Future Directions

It has become clear that cell-cell and cell-substrate interactions mediated through adhesion molecules and their corresponding receptors play critical roles in cellular functions including growth, activation, differentiation, and death. One of the challenges facing researchers will be to define the molecular mechanisms triggered by the interaction between attachment factors and cell surface receptors that regulate cellular function. Recent advances in molecular biology have provided powerful tools by which to identify both extracellular and intracellular components of these complex signaling systems. Soluble, chimeric proteins containing the extracellular regions of attachment factors and cell surface receptors have been used to identify and clone novel interacting partners, to define domains and individual residues that participate in binding, and to examine the biological role of the attachment factor-cell surface receptor interaction. In addition to being a tool for studying the biochemistry and biology of attachment factor-cell surface interactions, soluble chimeric proteins are also being pursued as novel drug candidates. The ability of soluble, chimeric proteins to mimic their native counterparts may allow for the generation of effective biological-based drugs that can modulate protein-protein, or cell-cell interactions and their downstream signaling events.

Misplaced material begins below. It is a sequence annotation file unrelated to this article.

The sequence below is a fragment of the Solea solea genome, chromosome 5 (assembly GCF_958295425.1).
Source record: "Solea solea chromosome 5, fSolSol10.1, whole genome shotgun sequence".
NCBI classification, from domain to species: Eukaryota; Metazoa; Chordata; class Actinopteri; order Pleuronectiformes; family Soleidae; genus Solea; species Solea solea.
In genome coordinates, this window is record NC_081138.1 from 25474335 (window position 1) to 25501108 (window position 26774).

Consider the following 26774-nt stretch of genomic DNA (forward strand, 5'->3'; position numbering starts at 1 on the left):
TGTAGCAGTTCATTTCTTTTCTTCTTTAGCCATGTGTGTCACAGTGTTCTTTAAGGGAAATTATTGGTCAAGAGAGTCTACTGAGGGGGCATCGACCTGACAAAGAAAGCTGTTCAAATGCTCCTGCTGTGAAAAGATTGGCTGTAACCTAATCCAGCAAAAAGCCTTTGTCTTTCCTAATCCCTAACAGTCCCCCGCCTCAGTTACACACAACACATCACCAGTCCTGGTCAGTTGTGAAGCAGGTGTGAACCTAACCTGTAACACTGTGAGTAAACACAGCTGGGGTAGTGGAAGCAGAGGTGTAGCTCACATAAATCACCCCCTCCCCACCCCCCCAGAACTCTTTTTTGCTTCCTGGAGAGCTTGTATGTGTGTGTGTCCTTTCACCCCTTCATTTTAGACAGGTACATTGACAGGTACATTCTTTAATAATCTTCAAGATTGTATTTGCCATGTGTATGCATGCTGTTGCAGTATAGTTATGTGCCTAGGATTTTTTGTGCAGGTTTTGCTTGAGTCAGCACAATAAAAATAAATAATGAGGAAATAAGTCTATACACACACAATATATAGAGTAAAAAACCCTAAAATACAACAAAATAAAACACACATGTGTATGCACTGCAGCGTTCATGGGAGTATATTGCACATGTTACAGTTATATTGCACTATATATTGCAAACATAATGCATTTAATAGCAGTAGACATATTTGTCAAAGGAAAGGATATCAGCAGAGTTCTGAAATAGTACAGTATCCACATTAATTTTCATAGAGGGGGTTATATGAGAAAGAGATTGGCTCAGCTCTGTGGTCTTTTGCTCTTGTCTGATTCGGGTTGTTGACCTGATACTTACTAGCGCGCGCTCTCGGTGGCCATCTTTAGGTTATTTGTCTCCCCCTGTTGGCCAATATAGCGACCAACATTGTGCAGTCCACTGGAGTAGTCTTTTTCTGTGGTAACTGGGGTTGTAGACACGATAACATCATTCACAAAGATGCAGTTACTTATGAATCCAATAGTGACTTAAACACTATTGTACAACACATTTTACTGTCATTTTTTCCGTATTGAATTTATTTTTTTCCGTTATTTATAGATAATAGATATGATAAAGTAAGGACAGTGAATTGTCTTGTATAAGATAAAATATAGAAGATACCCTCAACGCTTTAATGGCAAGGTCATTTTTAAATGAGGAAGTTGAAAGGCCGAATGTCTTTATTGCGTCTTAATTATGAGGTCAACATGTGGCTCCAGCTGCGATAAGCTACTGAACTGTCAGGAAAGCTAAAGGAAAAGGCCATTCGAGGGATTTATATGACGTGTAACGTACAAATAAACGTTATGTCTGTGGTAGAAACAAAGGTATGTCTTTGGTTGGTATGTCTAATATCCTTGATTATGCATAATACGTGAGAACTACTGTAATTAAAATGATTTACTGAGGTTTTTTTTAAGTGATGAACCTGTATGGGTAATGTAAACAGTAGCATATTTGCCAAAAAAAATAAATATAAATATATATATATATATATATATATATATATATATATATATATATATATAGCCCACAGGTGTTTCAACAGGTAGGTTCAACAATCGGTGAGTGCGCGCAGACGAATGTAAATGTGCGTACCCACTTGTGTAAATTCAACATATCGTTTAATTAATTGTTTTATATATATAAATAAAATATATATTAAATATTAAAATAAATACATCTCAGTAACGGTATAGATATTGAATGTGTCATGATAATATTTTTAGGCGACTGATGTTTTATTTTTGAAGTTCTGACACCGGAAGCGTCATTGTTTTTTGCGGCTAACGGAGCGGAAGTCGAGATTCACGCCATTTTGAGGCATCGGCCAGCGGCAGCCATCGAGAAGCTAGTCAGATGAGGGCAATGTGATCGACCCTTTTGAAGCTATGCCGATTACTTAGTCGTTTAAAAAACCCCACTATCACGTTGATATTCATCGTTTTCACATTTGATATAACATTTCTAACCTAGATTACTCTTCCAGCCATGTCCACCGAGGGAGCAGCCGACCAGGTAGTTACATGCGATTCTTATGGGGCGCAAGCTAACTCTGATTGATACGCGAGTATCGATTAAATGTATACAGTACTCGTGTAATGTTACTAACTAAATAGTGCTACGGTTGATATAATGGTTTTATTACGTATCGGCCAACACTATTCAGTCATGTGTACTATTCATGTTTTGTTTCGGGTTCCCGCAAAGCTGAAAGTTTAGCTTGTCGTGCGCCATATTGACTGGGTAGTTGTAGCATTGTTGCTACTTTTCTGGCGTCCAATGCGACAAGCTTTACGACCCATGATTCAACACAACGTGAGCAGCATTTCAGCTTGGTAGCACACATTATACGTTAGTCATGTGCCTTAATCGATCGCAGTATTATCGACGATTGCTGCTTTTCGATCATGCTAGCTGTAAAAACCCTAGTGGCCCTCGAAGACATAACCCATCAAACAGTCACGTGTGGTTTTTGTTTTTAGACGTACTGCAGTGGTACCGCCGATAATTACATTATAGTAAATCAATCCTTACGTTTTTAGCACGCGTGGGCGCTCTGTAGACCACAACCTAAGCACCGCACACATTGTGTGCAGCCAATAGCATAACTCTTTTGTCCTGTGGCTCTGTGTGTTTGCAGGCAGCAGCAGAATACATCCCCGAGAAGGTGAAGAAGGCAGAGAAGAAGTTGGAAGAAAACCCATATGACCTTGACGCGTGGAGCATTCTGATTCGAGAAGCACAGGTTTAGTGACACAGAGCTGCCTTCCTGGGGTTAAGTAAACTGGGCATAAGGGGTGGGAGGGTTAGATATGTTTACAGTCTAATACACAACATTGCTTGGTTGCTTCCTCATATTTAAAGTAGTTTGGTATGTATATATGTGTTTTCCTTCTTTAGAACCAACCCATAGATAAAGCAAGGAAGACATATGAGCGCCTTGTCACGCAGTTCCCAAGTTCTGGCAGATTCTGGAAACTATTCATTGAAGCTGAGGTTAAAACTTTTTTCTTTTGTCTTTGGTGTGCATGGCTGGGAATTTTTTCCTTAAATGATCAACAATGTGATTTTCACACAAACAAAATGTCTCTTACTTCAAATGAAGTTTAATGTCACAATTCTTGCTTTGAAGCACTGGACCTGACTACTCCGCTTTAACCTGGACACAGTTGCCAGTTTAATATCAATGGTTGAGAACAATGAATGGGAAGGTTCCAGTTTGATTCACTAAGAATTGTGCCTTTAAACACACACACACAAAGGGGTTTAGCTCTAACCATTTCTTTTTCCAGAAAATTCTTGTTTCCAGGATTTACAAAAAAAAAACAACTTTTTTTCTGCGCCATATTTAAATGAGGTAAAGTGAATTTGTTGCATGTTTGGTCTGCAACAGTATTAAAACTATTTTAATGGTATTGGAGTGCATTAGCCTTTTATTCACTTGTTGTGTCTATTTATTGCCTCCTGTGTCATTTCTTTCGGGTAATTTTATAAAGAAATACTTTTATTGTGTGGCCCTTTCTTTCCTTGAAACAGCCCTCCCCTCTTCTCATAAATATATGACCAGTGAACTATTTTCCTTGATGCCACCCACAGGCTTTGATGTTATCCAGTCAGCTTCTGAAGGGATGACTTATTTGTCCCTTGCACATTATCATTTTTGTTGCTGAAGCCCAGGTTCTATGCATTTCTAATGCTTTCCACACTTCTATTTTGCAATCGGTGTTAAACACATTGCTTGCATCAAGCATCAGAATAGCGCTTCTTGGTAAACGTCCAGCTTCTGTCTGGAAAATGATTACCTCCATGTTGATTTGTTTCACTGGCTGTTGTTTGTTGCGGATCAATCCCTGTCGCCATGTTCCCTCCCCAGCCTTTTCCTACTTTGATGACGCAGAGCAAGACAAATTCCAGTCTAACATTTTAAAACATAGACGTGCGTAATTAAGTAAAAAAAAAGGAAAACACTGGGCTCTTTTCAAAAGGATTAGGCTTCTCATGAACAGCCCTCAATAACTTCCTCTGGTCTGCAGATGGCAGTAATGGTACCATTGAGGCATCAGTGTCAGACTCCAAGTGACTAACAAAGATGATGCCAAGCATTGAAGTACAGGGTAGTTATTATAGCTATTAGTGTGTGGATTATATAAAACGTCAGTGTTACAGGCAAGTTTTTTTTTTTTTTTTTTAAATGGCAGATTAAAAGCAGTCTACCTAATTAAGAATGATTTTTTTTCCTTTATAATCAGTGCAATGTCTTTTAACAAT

In addition to defining extracellular interations, the development of powerful molecular biology approaches has provided novel methods by which to identify proteinprotein interactions that occur inside cells. The yeast two-hybrid system has been used to identify signaling proteins that interact with the cytoplasmic domains of various attachment factor cell surface receptors. This system has been used to identify several proteins that play important roles in integrin function, including the cytoskeletal protein filamin (27,28), cytohesin 1 (208), integrin-linked kinase (209), and f3 endonexin (210). This system will continue to provide a means of identifying molecules that interact with the cytoplasmic domain of attachment factor cell surface receptors and participate in attachment factor-cell surface receptor interactions. These approaches, together with the current explosion in the identification and cloning of novel attachment factor receptors through use of genomic-based bioinformatics, will provide an exciting opportunity for interface between attachment factor biologists, molecular and cell biologists investigating cell signaling, and bioinformaticians in the development of the biology of cell attachment.

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